Additionally these terrorists (tehreek-e-Taliban) are self-created outfits which have never been involved in India, and are being supported by Indian intelligence. That’s the truth.


    Pakistan is a diverse society, you have people who are rational and those who are emotional, though most Pakistanis fall in the emotional category. The amount of violence and disorder in Pakistan has reached such levels that some people are seeking comfort in conspiracy theory, denial and nonsense, which is why you find all these comments about Blackwater, CIA, Mossad, New World Order, Great Game, shadowy agencies etc. Such people are never able to explain their conspiracy theories when confronted so you should not worry too much.

    Of course there also exist Taliban-lovers who also encourage conspiracy theories and lies about CIA/Mossad etc in order to hide the crimes and reality of Taliban and crazy mullah. Overall situation is pretty grim.

  3. Indian says:

    My sympathies to the sane and sensible among Pakistanis here.

    However, I must say that this is nothing but chickens coming home to roost. Propagating hate and terror in the neighborhood is finally coming back to bite your country. You have no one else to blame but yourselves for sitting quietly or applauding while these goons were killing and persecuting people in Afghanistan and India. And now they’ve come after you. I am saying this plainly not to gloat – who can gloat over senseless killing? – but because there are still commenters here who refuse to accept the truth.

  4. dilsenomad says:

    mere Khuda mujhe itna to motabar kar de
    main jis makan mein rahta hun us ko ghar kar de

    ye roshni k taqqub mein bhagta hua din
    jo thak gaya hai to ab is ko mukhtasar kar de

    main zindagi ki dua mangne laga hun bahut
    jo ho sake to duaon ko beasar kar de

    sitara-e-sahri dubne ko aya hai
    zara koi mere suraj ko ba-khabar kar de

    qabila war kamanein karakne wali hain
    mere lahu ki gawahi mujhe nadar kar de

    meri zamin mera akhiri hawala hai
    so main rahun na rahun us ko barawar kar de

    main apne khwab se kat kar jiyun to mere Khuda
    ujar de meri mitti ko dar-ba-dar kar de

  5. Eidee Man says:

    “Are the people who say these things trying to cover or the Taliban? Or are they simply unable to believe that fellow Pakistanis could do such things? Or do they think there really is evidence that the CIA/Mossad are the actual perpetrators of these bombings? Is it some sort of propaganda conspiracy or what?”

    I think the vast majority of Pakistanis are so fatigued, depressed, and sick of the situation that at this point they just want the attacks to stop, even if it comes at the cost of negotiating with these groups (which incidentally the U.S. is attempting as well).

    I also believe that the majority of Pakistanis agree on the fact that these attacks are in fact being carried out by people belonging to the general umbrella of the Taliban in the tribal areas and in Afghanistan, or their extremist sympathizers inside Pakistan.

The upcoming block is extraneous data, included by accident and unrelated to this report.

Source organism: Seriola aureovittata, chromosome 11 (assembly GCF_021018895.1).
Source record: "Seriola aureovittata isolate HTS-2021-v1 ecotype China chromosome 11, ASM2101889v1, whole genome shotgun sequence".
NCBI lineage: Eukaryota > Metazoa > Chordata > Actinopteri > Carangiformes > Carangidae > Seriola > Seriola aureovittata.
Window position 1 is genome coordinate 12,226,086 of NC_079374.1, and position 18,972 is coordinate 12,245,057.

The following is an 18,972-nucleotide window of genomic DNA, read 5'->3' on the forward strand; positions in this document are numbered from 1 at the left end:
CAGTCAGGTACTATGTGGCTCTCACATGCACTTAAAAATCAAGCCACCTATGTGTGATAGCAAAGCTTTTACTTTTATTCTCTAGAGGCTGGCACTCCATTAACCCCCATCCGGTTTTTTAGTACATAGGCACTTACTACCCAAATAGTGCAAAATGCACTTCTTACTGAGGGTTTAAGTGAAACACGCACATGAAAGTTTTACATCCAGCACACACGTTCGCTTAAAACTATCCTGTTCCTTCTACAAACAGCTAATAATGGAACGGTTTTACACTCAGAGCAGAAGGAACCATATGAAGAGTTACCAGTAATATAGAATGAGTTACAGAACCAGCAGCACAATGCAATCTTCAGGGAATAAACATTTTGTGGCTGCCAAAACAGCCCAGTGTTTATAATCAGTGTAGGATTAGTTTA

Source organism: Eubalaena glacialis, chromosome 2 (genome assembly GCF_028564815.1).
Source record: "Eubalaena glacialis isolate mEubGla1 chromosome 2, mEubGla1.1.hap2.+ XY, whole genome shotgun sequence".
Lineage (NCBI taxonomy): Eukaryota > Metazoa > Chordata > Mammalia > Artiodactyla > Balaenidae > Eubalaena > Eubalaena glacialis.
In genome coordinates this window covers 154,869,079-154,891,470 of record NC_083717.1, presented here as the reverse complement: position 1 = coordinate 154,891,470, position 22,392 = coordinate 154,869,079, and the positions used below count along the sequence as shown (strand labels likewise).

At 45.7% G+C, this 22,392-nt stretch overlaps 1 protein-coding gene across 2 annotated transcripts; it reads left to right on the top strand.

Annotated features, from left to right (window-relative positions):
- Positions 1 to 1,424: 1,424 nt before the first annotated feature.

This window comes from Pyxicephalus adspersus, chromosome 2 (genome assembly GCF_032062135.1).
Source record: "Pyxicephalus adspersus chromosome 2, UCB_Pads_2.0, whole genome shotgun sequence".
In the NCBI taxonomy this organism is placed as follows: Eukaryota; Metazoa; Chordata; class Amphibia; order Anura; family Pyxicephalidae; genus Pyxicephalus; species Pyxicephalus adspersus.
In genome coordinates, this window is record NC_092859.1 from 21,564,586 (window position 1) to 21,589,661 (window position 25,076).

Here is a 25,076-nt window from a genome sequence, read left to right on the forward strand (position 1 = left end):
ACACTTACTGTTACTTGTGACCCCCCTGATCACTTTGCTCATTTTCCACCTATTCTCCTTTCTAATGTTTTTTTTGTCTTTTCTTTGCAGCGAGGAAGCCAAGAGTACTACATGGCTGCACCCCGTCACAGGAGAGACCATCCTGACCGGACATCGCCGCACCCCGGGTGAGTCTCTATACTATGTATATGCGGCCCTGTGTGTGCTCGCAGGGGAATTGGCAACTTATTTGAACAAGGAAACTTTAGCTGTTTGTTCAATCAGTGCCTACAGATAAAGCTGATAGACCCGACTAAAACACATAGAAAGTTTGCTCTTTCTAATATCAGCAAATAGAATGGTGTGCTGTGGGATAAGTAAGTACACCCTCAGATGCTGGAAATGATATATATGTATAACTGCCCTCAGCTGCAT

However, some Pakistanis do seem to be confused about who is actually supporting these groups, and that is where, unfortunately, the conspiracy theories come flying in. For most people, it’s hard to imagine why they would be attacked by Taliban and Al-Qaeda. Think about it from the perspective of a middle-class person; your politicians have always lied to you, your military has produced a series of power-hungry dictators, your economy is controlled by criminals, your law enforcement personnel are corrupt, your courts are occupied by puppets, etc etc. You have no trust in any institution, and perhaps rightfully so, since every institution has taken less time to abuse it than the previous one.

    Add to that the fact that Pakistan has become the favorite whipping-boy of the world media. Reports on attacks by the Taliban move quickly from number of people killed to, as your comment indicates, the Pakistani public’s alleged denial/empathy, to pundits and politicians harping ‘must do more.’ Why is it that the people who have suffered the most at the hands of terrorists are being portrayed as having complicity? Where are the candle-light vigils, anniversaries, and HBO-documentaries on the innocent people being killed in universities, hotels, etc?

    Unfortunately, even though the current administration has been democratically elected, it has zero credibility, mainly due to one man, Asif Zardari, whose two biggest problems are that he is perceived as the most corrupt politician in Pakistani history, and as a stooge of the West. Ironically, I think we would have better success against the Taliban if we actually had leadership that were not perceived to be overly pro-Western.

    If Pakistan is to rise above this tragic situation, we have to forge a strong, national consensus across all institutions against these terrorist groups.